Pranayama (Sanskrit: prāṇāyāma) is a Sanskrit word often translated as control of the life force (prana). When used as a technical term in yoga, it is often translated more specifically as “breath control.” Literal translations include A. A. Macdonell’s “suspension of breath” and I. K. Taimni’s “regulation of breath.”
Pranayama (Devanagari: prāṇāyāma) is a Sanskrit compound.
V. S. Apte provides fourteen different meanings for the word prana (Devanagari: prāṇa) including these:
* Breath, respiration
* The breath of life, vital air, principle of life (usually plural in this sense, there being five such vital airs generally assumed, but three, six, seven, nine, and even ten are also spoke of)
* Energy, vigor
* The spirit or soul
Of these meanings, the concept of “vital air” is used by Bhattacharyya to describe the concept as used in Sanskrit texts dealing with pranayama. Thomas McEvilley translates “prana” as “spirit-energy”.
Monier-Williams defines the compound prāṇāyāma as “N. of the three ‘breath-exercises’ performed during Saṃdhyā (See pūraka, recaka, kumbhaka.” This technical definition refers to a particular system of breath control with three processes as explained by Bhattacharyya: pūraka (to take the breath inside), kumbhaka (to retain it), and recaka (to discharge it). There are also other processes of pranayama in addition to this three-step model.
Macdonell gives the etymology as prāṇa + āyāma and defines it as “suspension of breath.”
Apte’s definition of āyāmaḥ derives it from ā + yām and provides several variant meanings for it when used in compounds. The first three meanings have to do with “length”, “expansion, extension”, and “stretching, extending”, but in the specific case of use in the compound prāṇāyāma he defines āyāmaḥ as meaning “restrain, control, stopping.”
An alternative etymology for the compound is cited by Ramamurti Mishra, who says that:
“Expansion of individual energy into cosmic energy is called prāṇāyāma (prāṇa, energy + ayām, expansion).”
The word “yama” (Devanagari: yāma) means “cessation” or more generally “control” or “restraint.”
Yoga Sutras of Patanjali
Pranayama is the fourth ‘limb’ of the eight limbs of Raja Yoga mentioned in verse 2.29 in the Yoga Sutras of Patanjali. Patanjali discusses his specific approach to pranayama in verses 2.49 through 2.51, and devotes verses 2.52 and 2.53 to explaining the benefits of the practice. Patanjali refers to pranayama as the control of life force that comes as a result of practicing the various breathing techniques, rather than the numerous breathing exercises themselves.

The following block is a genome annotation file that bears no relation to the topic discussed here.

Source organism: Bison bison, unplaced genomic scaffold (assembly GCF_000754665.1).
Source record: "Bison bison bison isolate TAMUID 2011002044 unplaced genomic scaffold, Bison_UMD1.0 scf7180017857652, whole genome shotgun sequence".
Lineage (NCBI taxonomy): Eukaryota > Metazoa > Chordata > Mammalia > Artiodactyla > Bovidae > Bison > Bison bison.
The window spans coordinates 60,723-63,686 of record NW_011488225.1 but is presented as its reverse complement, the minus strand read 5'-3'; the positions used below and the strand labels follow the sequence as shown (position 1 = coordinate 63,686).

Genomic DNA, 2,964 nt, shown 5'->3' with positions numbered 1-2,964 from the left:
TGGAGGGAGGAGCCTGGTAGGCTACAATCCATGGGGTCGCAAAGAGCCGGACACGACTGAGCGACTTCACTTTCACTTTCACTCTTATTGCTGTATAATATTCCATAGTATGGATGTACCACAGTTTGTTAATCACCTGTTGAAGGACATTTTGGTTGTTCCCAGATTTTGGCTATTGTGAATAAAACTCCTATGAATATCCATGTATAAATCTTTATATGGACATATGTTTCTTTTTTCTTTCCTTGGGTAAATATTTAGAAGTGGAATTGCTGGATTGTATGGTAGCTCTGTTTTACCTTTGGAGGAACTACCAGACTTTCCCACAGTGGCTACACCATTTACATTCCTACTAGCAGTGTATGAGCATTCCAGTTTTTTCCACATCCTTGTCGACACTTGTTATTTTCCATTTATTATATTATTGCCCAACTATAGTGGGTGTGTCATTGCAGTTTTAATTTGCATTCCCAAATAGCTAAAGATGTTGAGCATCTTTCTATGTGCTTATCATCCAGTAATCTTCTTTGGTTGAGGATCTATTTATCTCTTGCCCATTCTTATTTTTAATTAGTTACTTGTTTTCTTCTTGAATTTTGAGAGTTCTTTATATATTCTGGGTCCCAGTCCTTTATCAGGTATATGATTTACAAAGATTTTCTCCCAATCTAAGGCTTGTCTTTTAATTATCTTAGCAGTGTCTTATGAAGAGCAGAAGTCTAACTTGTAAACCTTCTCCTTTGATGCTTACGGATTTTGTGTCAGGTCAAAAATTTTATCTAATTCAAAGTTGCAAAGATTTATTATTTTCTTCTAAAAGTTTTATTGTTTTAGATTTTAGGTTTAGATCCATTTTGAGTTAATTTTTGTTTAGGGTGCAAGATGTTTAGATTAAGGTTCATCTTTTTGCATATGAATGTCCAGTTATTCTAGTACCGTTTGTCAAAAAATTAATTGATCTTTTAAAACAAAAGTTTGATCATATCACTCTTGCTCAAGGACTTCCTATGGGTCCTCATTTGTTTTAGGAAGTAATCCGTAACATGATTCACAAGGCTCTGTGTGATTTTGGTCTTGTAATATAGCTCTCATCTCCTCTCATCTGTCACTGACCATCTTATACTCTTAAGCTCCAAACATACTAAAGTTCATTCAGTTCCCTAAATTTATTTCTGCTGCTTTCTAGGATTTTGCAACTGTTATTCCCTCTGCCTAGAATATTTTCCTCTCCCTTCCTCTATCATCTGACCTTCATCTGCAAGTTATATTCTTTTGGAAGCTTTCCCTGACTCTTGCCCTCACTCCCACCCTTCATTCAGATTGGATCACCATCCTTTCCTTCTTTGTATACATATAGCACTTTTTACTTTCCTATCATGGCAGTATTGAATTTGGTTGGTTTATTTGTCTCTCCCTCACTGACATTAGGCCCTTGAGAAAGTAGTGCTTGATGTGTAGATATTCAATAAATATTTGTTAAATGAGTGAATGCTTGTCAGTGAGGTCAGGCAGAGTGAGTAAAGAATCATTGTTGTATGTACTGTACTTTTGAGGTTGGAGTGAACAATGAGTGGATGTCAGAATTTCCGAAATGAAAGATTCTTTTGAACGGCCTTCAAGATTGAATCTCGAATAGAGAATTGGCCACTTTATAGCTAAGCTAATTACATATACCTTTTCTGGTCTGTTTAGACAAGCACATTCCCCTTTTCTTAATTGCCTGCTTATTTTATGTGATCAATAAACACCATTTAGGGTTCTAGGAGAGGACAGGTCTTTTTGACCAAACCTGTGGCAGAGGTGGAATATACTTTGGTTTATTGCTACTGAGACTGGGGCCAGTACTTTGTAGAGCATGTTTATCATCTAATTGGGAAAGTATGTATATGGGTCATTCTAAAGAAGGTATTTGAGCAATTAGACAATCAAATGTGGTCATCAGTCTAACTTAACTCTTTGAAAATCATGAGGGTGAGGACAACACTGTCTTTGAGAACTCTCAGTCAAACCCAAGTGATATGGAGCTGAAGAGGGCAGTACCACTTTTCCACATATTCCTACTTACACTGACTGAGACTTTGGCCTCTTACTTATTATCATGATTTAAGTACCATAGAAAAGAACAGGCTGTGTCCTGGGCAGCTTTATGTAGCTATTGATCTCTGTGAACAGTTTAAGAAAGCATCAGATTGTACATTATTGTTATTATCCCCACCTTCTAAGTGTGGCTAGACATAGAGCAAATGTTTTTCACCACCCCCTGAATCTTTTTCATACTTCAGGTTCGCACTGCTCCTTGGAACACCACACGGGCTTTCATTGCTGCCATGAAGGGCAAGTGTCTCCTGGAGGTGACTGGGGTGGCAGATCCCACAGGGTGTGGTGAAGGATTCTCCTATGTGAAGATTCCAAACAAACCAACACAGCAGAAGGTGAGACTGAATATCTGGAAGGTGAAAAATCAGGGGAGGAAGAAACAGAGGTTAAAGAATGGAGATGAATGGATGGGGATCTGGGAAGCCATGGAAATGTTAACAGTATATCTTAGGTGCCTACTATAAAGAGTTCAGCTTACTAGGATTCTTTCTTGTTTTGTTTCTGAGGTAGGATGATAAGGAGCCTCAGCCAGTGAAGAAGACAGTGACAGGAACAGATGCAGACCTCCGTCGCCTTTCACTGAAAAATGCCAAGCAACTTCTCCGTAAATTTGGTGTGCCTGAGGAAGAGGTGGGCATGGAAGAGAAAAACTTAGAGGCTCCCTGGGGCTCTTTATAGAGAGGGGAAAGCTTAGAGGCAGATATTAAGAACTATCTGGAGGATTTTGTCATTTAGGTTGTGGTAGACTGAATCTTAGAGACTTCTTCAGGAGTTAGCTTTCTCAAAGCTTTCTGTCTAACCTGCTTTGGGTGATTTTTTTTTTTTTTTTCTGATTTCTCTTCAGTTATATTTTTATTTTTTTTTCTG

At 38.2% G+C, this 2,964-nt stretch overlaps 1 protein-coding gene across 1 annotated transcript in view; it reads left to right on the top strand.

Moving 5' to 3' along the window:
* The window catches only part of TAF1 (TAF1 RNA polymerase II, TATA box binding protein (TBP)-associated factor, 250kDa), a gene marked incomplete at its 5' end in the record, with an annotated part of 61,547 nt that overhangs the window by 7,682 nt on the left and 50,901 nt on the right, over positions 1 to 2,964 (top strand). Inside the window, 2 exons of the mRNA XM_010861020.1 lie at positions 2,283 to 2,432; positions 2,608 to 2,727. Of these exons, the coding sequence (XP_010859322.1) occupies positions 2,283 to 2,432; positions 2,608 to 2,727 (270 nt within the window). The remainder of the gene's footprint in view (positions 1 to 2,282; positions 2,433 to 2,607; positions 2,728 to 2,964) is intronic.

Many yoga teachers advise that pranayama should be part of an overall practice that includes the other limbs of Patanjali’s Raja Yoga teachings, especially Yama, Niyama, and Asana.
Several researchers have reported that pranayama techniques are beneficial in treating a range of stress related disorders, improving autonomic functions, relieving symptoms of asthma, and reducing signs of oxidative stress. Practitioners report that the practice of pranayama develops a steady mind, strong will-power, and sound judgement, and also claim that sustained pranayama practice extends life and enhances perception.
Cautions & contraindications
Many yoga teachers recommend that pranayama techniques be practiced with care, and that advanced pranayama techniques should be practiced under the guidance of a teacher. These cautions are also made in traditional Hindu literature.
“Prana is a subtle invisible force. It is the life-force that pervades the body. It is the factor that connects the body and the mind, because it is connected on one side with the body and on the other side with the mind. It is the connecting link between the body and the mind. The body and the mind have no direct connection. They are connected through Prana only and this Prana is different from the breathing you have in your physical body.” — Swami Chidananda Saraswati.
“Yoga works primarily with the energy in the body, through the science of pranayama, or energy-control. Prana means also ‘breath.’ Yoga teaches how, through breath-control, to still the mind and attain higher states of awareness. The higher teachings of yoga take one beyond techniques, and show the yogi, or yoga practitioner, how to direct his concentration in such a way as not only to harmonize human with divine consciousness, but to merge his consciousness in the Infinite.” — Paramahansa Yogananda